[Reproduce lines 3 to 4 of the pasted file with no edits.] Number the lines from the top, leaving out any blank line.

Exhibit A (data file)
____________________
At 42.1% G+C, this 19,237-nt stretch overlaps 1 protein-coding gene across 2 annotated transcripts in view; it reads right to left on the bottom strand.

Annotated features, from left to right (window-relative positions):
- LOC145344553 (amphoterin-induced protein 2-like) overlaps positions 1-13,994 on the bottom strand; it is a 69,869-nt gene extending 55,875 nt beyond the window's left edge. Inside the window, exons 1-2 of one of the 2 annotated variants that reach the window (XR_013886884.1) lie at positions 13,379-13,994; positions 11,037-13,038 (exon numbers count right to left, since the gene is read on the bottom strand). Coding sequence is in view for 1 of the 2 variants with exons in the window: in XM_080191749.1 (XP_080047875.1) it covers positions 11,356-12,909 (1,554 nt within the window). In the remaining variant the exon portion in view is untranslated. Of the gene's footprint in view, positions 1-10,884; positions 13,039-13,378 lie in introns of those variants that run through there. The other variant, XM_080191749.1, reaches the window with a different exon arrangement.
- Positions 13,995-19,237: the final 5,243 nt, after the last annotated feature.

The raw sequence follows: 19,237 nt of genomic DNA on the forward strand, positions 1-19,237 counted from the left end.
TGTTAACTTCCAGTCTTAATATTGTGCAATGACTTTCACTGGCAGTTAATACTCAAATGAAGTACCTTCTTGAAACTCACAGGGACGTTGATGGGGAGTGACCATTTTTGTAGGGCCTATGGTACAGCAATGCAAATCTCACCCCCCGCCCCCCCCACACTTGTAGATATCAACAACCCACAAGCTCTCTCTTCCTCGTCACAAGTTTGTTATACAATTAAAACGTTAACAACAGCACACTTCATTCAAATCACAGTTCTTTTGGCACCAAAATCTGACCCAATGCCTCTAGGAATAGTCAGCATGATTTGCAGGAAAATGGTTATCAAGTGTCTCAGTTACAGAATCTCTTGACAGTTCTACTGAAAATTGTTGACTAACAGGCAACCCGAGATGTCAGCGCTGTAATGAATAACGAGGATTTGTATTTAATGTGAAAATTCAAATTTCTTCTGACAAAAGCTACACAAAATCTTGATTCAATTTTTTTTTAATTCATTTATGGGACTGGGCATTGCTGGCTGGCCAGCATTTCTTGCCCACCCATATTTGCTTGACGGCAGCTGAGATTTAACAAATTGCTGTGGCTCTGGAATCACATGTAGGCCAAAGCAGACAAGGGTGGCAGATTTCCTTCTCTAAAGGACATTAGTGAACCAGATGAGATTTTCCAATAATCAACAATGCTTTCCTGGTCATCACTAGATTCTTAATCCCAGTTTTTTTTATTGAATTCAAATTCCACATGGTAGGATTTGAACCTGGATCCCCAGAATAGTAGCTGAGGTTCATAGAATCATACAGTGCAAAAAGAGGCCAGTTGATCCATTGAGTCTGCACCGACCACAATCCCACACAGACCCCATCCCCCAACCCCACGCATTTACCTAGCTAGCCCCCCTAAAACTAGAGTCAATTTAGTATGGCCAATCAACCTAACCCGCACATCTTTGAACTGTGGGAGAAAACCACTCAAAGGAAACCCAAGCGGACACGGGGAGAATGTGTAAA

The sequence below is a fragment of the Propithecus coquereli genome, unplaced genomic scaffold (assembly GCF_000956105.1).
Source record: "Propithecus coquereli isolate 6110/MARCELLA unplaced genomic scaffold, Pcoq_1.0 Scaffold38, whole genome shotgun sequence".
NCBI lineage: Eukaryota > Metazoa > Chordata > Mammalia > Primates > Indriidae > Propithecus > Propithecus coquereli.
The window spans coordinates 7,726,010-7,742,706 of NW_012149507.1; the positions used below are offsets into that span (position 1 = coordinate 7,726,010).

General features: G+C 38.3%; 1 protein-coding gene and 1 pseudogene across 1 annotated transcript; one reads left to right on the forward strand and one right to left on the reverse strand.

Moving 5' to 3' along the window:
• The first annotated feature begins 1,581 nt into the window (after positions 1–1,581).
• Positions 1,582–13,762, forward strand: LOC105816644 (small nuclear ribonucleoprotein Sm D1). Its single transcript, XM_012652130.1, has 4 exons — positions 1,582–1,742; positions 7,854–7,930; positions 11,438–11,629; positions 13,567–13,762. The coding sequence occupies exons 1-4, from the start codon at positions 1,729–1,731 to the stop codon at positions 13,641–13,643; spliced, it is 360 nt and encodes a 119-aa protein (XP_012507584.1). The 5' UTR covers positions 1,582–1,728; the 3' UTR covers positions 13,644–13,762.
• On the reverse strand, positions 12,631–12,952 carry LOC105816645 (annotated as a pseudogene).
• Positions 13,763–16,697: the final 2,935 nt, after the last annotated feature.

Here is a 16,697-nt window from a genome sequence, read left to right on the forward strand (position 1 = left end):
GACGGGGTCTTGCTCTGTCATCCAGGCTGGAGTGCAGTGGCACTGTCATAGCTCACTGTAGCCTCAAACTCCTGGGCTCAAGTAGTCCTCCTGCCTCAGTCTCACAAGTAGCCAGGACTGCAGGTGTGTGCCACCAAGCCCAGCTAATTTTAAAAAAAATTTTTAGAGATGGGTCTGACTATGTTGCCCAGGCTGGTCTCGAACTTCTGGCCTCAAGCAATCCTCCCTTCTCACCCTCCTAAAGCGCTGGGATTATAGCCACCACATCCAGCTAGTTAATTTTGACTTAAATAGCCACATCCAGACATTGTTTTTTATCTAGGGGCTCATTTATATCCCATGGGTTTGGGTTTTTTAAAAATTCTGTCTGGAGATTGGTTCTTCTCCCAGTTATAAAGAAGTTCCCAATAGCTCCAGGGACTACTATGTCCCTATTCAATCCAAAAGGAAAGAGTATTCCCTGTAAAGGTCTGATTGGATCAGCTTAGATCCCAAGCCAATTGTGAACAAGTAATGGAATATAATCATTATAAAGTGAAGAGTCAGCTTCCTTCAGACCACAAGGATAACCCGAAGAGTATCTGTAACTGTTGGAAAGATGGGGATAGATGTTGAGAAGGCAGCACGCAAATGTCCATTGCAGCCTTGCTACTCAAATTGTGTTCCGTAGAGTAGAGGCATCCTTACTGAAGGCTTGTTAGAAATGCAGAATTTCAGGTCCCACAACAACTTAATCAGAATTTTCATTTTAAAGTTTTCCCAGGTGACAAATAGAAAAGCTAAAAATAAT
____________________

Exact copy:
- LOC145344553 (amphoterin-induced protein 2-like) overlaps positions 1-13,994 on the bottom strand; it is a 69,869-nt gene extending 55,875 nt beyond the window's left edge. Inside the window, exons 1-2 of one of the 2 annotated variants that reach the window (XR_013886884.1) lie at positions 13,379-13,994; positions 11,037-13,038 (exon numbers count right to left, since the gene is read on the bottom strand). Coding sequence is in view for 1 of the 2 variants with exons in the window: in XM_080191749.1 (XP_080047875.1) it covers positions 11,356-12,909 (1,554 nt within the window). In the remaining variant the exon portion in view is untranslated. Of the gene's footprint in view, positions 1-10,884; positions 13,039-13,378 lie in introns of those variants that run through there. The other variant, XM_080191749.1, reaches the window with a different exon arrangement.
- Positions 13,995-19,237: the final 5,243 nt, after the last annotated feature.